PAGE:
Religion Increasingly Important as Brazilians Head to the Ballot Box
October 2, 2014 By Staff
Top Story — In anticipation of Sunday’s presidential election in Brazil, heated campaigns are demonstrating the increasing political clout evangelical churches wield as religious demographics shift in the country.
Just three decades ago, evangelicals were only a tiny fraction of the population. Now, they comprise almost one-fifth of the electorate, and their influence is visibly affecting candidates’ campaigns. Secular presidential incumbent Dilma Rousseff has begun quoting Bible verses, while her Pentecostal challenger Marina Silva has tried to present herself as less religious to avoid alienating liberals.
Social issues like gay marriage and abortion have become increasingly important as a result of this demographic change. In early September, Silva took only 24 hours to retract her support of expanded LGBT rights after prominent Pentecostals like pastor Silas Malafaia accused her of supporting the “gay activist agenda.”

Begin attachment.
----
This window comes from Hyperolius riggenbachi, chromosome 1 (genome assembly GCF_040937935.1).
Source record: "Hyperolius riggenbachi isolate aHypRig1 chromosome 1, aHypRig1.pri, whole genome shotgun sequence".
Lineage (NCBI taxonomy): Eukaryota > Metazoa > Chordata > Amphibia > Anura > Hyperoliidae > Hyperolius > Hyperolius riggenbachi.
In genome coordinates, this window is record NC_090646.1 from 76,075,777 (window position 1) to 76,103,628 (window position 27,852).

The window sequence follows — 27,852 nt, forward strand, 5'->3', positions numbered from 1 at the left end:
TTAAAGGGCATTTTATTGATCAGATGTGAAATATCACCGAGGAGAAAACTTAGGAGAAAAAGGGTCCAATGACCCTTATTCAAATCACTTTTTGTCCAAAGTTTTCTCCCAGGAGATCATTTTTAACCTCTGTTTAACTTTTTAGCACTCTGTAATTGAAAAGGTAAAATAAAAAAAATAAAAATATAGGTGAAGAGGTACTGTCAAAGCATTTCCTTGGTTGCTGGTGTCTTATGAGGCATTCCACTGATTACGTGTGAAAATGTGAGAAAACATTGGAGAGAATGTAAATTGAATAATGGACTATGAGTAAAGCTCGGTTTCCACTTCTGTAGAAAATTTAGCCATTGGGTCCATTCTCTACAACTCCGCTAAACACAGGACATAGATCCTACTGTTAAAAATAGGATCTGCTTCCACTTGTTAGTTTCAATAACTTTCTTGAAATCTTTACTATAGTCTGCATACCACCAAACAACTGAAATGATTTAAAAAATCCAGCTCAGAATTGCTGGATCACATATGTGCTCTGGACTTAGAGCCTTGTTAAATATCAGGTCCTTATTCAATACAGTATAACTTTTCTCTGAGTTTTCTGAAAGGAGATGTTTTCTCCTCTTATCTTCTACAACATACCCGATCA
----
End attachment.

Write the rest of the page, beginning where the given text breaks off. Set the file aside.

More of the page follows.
However, although Silva herself is Pentecostal, many evangelicals in Brazil are of low socioeconomic status, and thus more likely to support Rousseff’s Workers Party.
Indeed, polls are beginning to show Rousseff widening her lead over Silva despite earlier, less decisive prognostics. A recent poll by Ibope predicts Rousseff winning with 42 percent in a runoff, compared to Silva’s 38 percent. Just a week prior, Ibope showed the two candidates running even.
The issue of religion will continue to impact Brazilian politics. The Pentecostal movement is booming among low-income Brazilians, and evangelicals are expected to become a majority in Brazil by 2050.
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Image: Vitor Mazuco, CC BY-SA 4.0